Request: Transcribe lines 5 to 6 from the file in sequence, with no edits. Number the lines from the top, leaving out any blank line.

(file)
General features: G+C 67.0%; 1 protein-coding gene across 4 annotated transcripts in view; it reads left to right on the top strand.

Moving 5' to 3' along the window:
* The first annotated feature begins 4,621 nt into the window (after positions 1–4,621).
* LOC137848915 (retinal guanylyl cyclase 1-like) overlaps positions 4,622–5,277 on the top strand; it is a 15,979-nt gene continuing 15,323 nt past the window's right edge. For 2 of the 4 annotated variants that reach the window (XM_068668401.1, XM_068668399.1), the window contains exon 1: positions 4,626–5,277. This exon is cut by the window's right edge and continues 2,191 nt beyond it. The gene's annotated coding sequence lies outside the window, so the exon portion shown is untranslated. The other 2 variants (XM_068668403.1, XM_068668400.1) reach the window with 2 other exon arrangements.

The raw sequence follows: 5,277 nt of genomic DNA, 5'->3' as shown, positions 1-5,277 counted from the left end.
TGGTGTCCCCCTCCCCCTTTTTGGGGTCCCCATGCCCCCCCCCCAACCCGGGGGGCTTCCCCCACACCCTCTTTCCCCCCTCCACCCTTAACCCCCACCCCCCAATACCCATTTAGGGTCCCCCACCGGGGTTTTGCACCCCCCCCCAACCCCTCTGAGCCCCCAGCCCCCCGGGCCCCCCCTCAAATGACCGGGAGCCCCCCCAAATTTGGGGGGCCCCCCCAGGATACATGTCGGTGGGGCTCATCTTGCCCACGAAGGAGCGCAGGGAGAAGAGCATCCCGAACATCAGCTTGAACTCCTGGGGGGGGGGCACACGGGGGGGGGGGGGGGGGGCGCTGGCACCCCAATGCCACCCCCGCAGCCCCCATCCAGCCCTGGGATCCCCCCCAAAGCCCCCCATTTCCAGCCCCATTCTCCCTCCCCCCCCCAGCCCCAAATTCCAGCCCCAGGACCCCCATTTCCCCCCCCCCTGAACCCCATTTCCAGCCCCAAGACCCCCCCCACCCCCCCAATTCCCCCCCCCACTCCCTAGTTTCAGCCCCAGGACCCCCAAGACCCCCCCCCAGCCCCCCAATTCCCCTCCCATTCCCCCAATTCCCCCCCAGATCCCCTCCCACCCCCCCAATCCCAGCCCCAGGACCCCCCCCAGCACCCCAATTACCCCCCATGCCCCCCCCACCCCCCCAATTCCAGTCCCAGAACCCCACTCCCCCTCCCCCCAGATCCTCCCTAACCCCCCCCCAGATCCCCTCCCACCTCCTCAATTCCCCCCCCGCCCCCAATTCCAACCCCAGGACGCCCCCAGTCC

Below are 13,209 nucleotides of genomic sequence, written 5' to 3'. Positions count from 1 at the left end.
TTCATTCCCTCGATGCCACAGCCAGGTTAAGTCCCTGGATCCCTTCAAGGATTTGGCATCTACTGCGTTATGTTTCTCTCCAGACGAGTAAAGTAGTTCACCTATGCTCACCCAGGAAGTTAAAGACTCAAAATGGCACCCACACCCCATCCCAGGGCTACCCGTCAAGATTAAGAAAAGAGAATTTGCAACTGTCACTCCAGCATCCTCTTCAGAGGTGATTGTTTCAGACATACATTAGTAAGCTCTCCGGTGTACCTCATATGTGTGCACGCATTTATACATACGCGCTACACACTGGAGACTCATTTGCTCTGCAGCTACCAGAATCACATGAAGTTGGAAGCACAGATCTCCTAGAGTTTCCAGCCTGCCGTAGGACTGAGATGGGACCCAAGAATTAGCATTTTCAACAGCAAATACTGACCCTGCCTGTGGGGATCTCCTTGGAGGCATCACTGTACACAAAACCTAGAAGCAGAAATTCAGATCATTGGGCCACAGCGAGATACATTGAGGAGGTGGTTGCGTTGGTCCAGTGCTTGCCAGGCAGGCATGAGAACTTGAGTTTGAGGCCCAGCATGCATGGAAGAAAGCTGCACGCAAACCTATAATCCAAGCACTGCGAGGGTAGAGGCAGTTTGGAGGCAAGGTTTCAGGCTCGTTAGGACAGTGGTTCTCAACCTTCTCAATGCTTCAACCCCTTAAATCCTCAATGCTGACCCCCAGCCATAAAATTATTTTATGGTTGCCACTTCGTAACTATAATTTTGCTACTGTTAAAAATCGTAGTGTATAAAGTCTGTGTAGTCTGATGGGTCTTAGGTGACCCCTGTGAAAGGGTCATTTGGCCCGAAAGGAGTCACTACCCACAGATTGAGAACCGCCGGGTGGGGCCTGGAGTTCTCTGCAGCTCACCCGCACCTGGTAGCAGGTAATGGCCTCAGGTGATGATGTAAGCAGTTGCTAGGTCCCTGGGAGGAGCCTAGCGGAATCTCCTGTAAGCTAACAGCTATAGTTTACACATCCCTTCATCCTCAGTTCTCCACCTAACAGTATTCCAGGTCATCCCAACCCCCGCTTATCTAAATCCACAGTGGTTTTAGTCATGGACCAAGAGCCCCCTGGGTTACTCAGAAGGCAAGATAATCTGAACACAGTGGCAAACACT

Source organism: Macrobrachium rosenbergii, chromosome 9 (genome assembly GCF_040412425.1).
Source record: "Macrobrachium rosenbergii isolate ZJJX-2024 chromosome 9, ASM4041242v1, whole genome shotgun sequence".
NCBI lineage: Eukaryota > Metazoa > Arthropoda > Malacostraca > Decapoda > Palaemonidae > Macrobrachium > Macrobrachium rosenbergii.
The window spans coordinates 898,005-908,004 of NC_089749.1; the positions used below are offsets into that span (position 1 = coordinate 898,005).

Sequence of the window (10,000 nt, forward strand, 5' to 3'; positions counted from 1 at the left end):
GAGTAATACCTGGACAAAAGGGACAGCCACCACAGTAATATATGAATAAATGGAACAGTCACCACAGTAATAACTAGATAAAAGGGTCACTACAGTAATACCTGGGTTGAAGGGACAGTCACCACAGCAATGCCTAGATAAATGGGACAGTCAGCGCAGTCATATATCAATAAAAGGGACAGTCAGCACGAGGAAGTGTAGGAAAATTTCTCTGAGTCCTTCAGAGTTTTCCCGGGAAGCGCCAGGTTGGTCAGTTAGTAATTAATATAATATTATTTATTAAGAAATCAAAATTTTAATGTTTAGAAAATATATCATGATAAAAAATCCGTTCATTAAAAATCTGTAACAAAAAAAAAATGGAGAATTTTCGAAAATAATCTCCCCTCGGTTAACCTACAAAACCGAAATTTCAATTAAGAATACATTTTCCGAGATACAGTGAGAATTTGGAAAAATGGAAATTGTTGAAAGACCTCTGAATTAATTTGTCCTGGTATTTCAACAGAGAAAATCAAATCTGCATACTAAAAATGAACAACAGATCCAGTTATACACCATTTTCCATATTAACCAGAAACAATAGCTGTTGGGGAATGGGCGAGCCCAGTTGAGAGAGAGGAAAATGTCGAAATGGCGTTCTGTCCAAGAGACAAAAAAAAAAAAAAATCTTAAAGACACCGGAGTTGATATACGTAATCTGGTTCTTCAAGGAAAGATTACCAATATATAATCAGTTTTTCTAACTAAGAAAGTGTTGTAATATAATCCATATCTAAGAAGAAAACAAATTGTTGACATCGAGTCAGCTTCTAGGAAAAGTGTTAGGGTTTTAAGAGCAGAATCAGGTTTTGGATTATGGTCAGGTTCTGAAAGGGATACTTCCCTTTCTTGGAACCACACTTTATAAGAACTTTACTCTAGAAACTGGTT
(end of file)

The raw sequence follows: 5,277 nt of genomic DNA, 5'->3' as shown, positions 1-5,277 counted from the left end.
TGGTGTCCCCCTCCCCCTTTTTGGGGTCCCCATGCCCCCCCCCCAACCCGGGGGGCTTCCCCCACACCCTCTTTCCCCCCTCCACCCTTAACCCCCACCCCCCAATACCCATTTAGGGTCCCCCACCGGGGTTTTGCACCCCCCCCCAACCCCTCTGAGCCCCCAGCCCCCCGGGCCCCCCCTCAAATGACCGGGAGCCCCCCCAAATTTGGGGGGCCCCCCCAGGATACATGTCGGTGGGGCTCATCTTGCCCACGAAGGAGCGCAGGGAGAAGAGCATCCCGAACATCAGCTTGAACTCCTGGGGGGGGGGCACACGGGGGGGGGGGGGGGGGGCGCTGGCACCCCAATGCCACCCCCGCAGCCCCCATCCAGCCCTGGGATCCCCCCCAAAGCCCCCCATTTCCAGCCCCATTCTCCCTCCCCCCCCCAGCCCCAAATTCCAGCCCCAGGACCCCCATTTCCCCCCCCCCTGAACCCCATTTCCAGCCCCAAGACCCCCCCCACCCCCCCAATTCCCCCCCCCACTCCCTAGTTTCAGCCCCAGGACCCCCAAGACCCCCCCCCAGCCCCCCAATTCCCCTCCCATTCCCCCAATTCCCCCCCAGATCCCCTCCCACCCCCCCAATCCCAGCCCCAGGACCCCCCCCAGCACCCCAATTACCCCCCATGCCCCCCCCACCCCCCCAATTCCAGTCCCAGAACCCCACTCCCCCTCCCCCCAGATCCTCCCTAACCCCCCCCCAGATCCCCTCCCACCTCCTCAATTCCCCCCCCGCCCCCAATTCCAACCCCAGGACGCCCCCAGTCC